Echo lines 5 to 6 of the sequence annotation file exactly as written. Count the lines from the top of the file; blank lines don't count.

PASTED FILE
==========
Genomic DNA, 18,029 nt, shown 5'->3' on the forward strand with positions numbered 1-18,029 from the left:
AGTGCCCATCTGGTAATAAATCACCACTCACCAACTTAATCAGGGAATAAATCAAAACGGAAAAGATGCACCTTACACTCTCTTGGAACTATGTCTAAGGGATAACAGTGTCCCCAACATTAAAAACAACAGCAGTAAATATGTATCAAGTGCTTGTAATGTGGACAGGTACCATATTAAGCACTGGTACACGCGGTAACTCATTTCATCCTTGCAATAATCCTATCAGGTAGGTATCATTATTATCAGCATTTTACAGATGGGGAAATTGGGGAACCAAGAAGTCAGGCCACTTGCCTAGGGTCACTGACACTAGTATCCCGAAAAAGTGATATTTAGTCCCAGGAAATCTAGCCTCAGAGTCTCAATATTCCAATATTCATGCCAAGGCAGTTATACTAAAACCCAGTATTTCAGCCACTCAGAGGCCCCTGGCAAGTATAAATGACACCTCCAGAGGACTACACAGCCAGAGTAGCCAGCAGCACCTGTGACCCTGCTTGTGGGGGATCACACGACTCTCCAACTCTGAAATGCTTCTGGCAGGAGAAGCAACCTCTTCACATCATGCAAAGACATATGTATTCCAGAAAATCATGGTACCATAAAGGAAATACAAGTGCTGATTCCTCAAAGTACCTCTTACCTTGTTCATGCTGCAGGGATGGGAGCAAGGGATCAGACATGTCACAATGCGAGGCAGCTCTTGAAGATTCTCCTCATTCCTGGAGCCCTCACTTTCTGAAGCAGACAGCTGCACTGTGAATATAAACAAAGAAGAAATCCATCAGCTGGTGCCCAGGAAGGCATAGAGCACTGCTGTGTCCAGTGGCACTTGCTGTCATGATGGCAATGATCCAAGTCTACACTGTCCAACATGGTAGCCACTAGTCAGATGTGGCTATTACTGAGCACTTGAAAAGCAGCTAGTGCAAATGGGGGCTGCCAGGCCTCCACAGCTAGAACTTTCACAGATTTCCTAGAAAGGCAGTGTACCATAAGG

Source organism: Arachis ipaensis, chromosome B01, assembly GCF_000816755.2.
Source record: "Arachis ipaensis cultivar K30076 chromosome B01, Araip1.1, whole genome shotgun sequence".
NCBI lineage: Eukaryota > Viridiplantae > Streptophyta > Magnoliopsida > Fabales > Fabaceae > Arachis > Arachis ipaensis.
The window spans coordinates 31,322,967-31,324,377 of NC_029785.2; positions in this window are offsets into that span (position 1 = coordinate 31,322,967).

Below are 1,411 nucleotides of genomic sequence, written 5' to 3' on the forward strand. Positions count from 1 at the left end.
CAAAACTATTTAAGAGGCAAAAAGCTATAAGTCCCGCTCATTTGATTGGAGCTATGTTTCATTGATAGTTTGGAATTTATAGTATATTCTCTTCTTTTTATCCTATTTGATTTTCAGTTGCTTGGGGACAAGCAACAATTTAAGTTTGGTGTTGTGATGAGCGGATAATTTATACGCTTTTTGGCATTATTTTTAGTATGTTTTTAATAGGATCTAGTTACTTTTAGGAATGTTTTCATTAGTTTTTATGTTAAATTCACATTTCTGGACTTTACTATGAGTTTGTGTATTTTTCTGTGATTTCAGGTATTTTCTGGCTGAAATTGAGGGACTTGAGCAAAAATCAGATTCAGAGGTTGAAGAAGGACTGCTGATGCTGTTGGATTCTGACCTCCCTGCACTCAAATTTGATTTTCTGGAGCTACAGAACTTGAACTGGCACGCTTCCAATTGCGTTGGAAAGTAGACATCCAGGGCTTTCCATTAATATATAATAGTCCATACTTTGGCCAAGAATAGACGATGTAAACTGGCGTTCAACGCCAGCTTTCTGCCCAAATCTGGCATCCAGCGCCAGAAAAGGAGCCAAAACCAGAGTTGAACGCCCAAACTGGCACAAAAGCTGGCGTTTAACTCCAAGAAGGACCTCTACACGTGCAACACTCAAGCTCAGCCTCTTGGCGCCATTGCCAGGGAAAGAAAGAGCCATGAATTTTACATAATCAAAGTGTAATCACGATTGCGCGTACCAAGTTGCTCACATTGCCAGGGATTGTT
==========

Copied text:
NCBI lineage: Eukaryota > Viridiplantae > Streptophyta > Magnoliopsida > Fabales > Fabaceae > Arachis > Arachis ipaensis.
The window spans coordinates 31,322,967-31,324,377 of NC_029785.2; positions in this window are offsets into that span (position 1 = coordinate 31,322,967).